Investigation: Hundreds of Military Explosives Missing, Some May Have Killed Innocents

December 3, 2021Dustin Jones
missing military explosives

Blocks of C4, pictured above, can be cut into smaller pieces and are easy to mold, making the explosive easier to steal than a serialized weapon. US Army photo by Sgt. Dennis Glass.

The Army recorded 1,900 instances of missing military explosives and ordnance, including C4, TNT, rockets, and armor-piercing grenades, from 2010 to 2020, an investigation by The Associated Press found. Reporters with the AP unearthed the losses this week just as Congress was working to pass legislation that could require each branch to report missing explosives and firearms at the end of each year.

According to the AP, a lack of oversight — coupled with theft, forged documents, and a flawed honor system — resulted in hundreds to thousands of instances of missing explosives in the last decade. And though some missing military explosives and ordnance are eventually recovered, according to the AP, the stolen munitions sometimes claim innocent lives. 

The AP found that an artillery shell exploded in a Mississippi recycling yard this past August, leaving one man dead. Local law enforcement found another shell — this time intact — two days later. The AP reported that investigators believe it came from Camp Shelby, an Army National Guard base approximately 40 miles away, but a National Guard spokesperson said there was no evidence to suggest it came from the camp. 

missing military explosives
Military weapons are stored safely in an armory and returned after each use. However, explosives come from ammo supply points, and munitions that aren’t returned are presumed to have been detonated. US Air Force photo by Airman 1st Class Aaron Montoya.

But it’s not just explosives that the military has a hard time accounting for. At least 2,000 firearms, from assault rifles to handguns, were stolen over the last 10 years from the Army, Marines, Navy, and Air Force, according to the AP report.

In Colorado in 2018, investigators found four blocks of C4 and some fuse cord in a Marine veteran’s home after his father reached out to authorities. The veteran had also stolen eight 40 mm armor-piercing grenades. 

Over the 10-year period, the Army listed approximately 1,900 missing explosive entries, most of which were C4 or TNT. But other missing items included artillery, 40 mm grenades, hand grenades, land mines, and mortars. The Army told the AP about half of the explosives were recovered. However, the entries didn’t always list the number or weight of the explosives missing, so the exact sum of the still-unaccounted-for ordnance is unknown.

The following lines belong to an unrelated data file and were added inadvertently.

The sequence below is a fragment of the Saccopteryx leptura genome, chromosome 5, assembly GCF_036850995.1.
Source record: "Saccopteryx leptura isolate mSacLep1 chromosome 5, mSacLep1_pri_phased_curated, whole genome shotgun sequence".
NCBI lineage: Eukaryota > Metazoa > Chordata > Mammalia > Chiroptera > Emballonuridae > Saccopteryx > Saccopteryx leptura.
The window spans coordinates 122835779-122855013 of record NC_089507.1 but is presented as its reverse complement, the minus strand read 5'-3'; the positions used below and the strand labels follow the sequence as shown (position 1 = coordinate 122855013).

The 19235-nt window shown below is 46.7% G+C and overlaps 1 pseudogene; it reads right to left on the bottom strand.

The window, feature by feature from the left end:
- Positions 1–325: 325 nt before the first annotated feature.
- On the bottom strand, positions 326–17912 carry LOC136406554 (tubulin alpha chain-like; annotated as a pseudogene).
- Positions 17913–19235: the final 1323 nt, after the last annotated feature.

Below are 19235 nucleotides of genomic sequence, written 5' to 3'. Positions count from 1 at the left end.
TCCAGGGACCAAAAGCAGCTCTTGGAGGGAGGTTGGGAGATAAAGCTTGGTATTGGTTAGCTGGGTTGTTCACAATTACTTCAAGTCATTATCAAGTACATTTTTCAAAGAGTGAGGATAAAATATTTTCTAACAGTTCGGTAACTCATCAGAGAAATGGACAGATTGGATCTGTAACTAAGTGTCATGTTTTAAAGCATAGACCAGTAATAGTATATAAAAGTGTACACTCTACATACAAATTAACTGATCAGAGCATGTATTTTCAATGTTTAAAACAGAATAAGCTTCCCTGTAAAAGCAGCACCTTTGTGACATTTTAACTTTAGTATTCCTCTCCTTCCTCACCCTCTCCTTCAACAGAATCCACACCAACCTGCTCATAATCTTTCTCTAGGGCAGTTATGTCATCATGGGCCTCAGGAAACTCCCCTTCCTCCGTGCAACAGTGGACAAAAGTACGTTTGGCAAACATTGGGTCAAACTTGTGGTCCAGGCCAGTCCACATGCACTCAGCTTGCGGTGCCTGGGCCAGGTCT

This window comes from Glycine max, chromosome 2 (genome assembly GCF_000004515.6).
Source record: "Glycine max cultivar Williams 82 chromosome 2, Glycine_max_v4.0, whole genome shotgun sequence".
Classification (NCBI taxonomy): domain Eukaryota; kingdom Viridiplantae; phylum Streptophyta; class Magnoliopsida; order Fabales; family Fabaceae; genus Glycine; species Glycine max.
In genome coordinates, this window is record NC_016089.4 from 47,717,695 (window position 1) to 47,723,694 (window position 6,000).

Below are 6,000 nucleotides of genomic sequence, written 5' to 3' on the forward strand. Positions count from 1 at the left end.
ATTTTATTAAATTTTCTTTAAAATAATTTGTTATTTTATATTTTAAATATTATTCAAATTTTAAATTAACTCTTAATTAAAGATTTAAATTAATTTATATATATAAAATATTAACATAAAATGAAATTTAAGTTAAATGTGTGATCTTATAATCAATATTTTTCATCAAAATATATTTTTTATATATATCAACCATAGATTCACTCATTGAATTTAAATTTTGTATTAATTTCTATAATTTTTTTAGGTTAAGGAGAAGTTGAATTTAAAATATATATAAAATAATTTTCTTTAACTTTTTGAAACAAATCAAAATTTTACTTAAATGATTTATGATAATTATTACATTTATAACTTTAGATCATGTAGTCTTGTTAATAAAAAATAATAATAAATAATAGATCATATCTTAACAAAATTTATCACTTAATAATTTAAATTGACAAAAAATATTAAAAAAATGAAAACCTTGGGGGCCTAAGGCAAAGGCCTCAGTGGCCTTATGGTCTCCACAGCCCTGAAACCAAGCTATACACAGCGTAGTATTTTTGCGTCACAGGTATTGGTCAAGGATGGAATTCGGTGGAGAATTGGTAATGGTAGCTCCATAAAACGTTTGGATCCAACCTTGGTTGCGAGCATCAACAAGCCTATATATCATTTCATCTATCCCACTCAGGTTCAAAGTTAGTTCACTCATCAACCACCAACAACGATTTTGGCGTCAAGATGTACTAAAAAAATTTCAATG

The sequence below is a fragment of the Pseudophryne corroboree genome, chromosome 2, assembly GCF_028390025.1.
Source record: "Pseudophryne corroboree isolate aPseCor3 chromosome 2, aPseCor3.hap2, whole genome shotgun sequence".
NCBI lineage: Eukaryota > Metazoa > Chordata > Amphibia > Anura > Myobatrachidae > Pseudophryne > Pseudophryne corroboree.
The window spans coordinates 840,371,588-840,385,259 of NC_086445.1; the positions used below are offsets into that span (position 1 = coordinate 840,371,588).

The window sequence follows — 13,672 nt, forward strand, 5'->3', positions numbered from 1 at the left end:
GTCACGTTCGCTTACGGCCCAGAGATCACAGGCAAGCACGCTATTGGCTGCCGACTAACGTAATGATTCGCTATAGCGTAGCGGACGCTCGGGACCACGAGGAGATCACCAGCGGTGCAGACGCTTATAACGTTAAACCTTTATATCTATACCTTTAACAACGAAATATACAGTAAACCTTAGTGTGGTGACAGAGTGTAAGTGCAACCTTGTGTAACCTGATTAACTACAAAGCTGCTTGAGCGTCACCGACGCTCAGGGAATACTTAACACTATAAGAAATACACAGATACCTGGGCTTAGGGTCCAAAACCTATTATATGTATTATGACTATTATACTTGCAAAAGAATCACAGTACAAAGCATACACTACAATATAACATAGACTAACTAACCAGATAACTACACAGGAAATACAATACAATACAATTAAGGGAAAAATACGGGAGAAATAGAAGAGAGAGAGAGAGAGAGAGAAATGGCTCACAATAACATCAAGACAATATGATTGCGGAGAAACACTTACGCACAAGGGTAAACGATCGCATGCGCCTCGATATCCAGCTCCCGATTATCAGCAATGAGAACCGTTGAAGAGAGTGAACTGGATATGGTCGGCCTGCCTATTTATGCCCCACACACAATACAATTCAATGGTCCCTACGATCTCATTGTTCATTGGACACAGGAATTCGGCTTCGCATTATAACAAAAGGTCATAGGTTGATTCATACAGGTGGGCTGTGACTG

missing military explosives
Some 40 mm grenades come off the load, assemble, and pack line during production at the Iowa Army Ammunition Plant. Army Photo by the Iowa Army Ammunition Plant.

After the AP reported on the military’s missing firearms earlier this year, members of the House Committee on Oversight and Reform sent a letter to Pentagon leaders, requesting answers to several questions regarding existing security measures and how they might be improved.    

Next year’s version of the National Defense Authorization Act may require each branch to submit a count of missing weapons and explosives to Congress at the end of every year. The future of that bill, however, is unclear, as the House and Senate debate what measures will be included in the final version of the massive bill.

The AP also found that Marines lost thousands of 40 mm grenades and hundreds of pounds of explosives, though the Marine Corps noted that much of the missing materiel had been found, and some may have been reported missing because of paperwork mistakes or other human errors rather than loss or theft.

The Air Force reported that about 50 pounds of C4, dozens of 40 mm grenades, and more than 800 feet of detonation cord went missing and were never recovered. 

Twenty hand grenades were stolen from the Navy, but 18 were recovered, the Navy told the AP. However, another 24 grenades were reported missing from 2012 and are unaccounted for.

Read Next: War Clouds Gather in Ukraine as Russian Threat Intensifies

Dustin Jones
Dustin Jones

Dustin Jones is a former senior staff writer for Coffee or Die Magazine covering military and intelligence news. Jones served four years in the Marine Corps with tours to Iraq and Afghanistan. He studied journalism at the University of Colorado and Columbia University. He has worked as a reporter in Southwest Montana and at NPR. A New Hampshire native, Dustin currently resides in Southern California.

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